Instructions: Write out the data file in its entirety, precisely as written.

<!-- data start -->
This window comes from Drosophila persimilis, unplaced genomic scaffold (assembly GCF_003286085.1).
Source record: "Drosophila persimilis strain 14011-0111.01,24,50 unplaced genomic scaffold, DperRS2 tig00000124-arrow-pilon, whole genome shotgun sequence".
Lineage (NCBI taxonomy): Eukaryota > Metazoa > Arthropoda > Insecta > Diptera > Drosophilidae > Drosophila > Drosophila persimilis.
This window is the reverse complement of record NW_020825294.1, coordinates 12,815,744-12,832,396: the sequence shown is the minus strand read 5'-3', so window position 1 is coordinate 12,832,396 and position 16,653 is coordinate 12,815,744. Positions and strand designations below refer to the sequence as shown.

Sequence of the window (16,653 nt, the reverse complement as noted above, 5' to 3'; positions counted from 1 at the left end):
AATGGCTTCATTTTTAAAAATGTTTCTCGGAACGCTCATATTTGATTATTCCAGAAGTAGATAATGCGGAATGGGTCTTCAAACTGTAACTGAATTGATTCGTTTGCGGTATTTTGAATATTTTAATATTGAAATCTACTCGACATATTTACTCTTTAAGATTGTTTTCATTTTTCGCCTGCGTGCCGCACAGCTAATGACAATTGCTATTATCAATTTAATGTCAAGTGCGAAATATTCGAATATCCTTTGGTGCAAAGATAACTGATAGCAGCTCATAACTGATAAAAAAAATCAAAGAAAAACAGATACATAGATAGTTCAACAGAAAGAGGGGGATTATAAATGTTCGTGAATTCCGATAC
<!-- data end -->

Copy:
This window comes from Drosophila persimilis, unplaced genomic scaffold (assembly GCF_003286085.1).
Source record: "Drosophila persimilis strain 14011-0111.01,24,50 unplaced genomic scaffold, DperRS2 tig00000124-arrow-pilon, whole genome shotgun sequence".
Lineage (NCBI taxonomy): Eukaryota > Metazoa > Arthropoda > Insecta > Diptera > Drosophilidae > Drosophila > Drosophila persimilis.
This window is the reverse complement of record NW_020825294.1, coordinates 12,815,744-12,832,396: the sequence shown is the minus strand read 5'-3', so window position 1 is coordinate 12,832,396 and position 16,653 is coordinate 12,815,744. Positions and strand designations below refer to the sequence as shown.

Sequence of the window (16,653 nt, the reverse complement as noted above, 5' to 3'; positions counted from 1 at the left end):
AATGGCTTCATTTTTAAAAATGTTTCTCGGAACGCTCATATTTGATTATTCCAGAAGTAGATAATGCGGAATGGGTCTTCAAACTGTAACTGAATTGATTCGTTTGCGGTATTTTGAATATTTTAATATTGAAATCTACTCGACATATTTACTCTTTAAGATTGTTTTCATTTTTCGCCTGCGTGCCGCACAGCTAATGACAATTGCTATTATCAATTTAATGTCAAGTGCGAAATATTCGAATATCCTTTGGTGCAAAGATAACTGATAGCAGCTCATAACTGATAAAAAAAATCAAAGAAAAACAGATACATAGATAGTTCAACAGAAAGAGGGGGATTATAAATGTTCGTGAATTCCGATAC